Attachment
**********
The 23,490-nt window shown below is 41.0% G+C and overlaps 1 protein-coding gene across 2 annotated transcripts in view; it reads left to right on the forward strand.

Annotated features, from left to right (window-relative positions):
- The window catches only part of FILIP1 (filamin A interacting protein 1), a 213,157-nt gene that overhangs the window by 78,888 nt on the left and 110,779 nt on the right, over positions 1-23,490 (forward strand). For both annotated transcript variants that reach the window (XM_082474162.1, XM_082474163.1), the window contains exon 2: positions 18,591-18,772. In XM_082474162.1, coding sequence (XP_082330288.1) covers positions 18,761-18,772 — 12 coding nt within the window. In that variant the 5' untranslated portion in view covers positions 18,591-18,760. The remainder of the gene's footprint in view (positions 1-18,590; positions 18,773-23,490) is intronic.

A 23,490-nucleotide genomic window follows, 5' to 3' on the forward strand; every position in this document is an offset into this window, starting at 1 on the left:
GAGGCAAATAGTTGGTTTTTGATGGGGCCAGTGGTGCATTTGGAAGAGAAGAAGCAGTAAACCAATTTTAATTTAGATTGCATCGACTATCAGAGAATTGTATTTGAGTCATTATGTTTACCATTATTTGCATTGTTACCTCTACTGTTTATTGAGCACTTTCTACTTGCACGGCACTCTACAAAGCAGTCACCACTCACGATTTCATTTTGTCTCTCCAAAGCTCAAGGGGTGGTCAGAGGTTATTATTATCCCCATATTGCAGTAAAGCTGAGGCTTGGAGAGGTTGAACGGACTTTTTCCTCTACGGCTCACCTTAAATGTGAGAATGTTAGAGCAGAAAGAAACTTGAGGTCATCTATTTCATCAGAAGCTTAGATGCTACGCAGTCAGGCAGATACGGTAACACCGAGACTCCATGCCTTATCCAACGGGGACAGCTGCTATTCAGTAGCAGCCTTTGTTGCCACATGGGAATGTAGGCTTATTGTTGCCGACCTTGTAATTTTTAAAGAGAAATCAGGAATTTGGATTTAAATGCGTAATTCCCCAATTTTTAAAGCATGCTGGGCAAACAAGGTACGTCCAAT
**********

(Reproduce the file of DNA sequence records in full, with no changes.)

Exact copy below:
The 23,490-nt window shown below is 41.0% G+C and overlaps 1 protein-coding gene across 2 annotated transcripts in view; it reads left to right on the forward strand.

Annotated features, from left to right (window-relative positions):
- The window catches only part of FILIP1 (filamin A interacting protein 1), a 213,157-nt gene that overhangs the window by 78,888 nt on the left and 110,779 nt on the right, over positions 1-23,490 (forward strand). For both annotated transcript variants that reach the window (XM_082474162.1, XM_082474163.1), the window contains exon 2: positions 18,591-18,772. In XM_082474162.1, coding sequence (XP_082330288.1) covers positions 18,761-18,772 — 12 coding nt within the window. In that variant the 5' untranslated portion in view covers positions 18,591-18,760. The remainder of the gene's footprint in view (positions 1-18,590; positions 18,773-23,490) is intronic.

A 23,490-nucleotide genomic window follows, 5' to 3' on the forward strand; every position in this document is an offset into this window, starting at 1 on the left:
GAGGCAAATAGTTGGTTTTTGATGGGGCCAGTGGTGCATTTGGAAGAGAAGAAGCAGTAAACCAATTTTAATTTAGATTGCATCGACTATCAGAGAATTGTATTTGAGTCATTATGTTTACCATTATTTGCATTGTTACCTCTACTGTTTATTGAGCACTTTCTACTTGCACGGCACTCTACAAAGCAGTCACCACTCACGATTTCATTTTGTCTCTCCAAAGCTCAAGGGGTGGTCAGAGGTTATTATTATCCCCATATTGCAGTAAAGCTGAGGCTTGGAGAGGTTGAACGGACTTTTTCCTCTACGGCTCACCTTAAATGTGAGAATGTTAGAGCAGAAAGAAACTTGAGGTCATCTATTTCATCAGAAGCTTAGATGCTACGCAGTCAGGCAGATACGGTAACACCGAGACTCCATGCCTTATCCAACGGGGACAGCTGCTATTCAGTAGCAGCCTTTGTTGCCACATGGGAATGTAGGCTTATTGTTGCCGACCTTGTAATTTTTAAAGAGAAATCAGGAATTTGGATTTAAATGCGTAATTCCCCAATTTTTAAAGCATGCTGGGCAAACAAGGTACGTCCAAT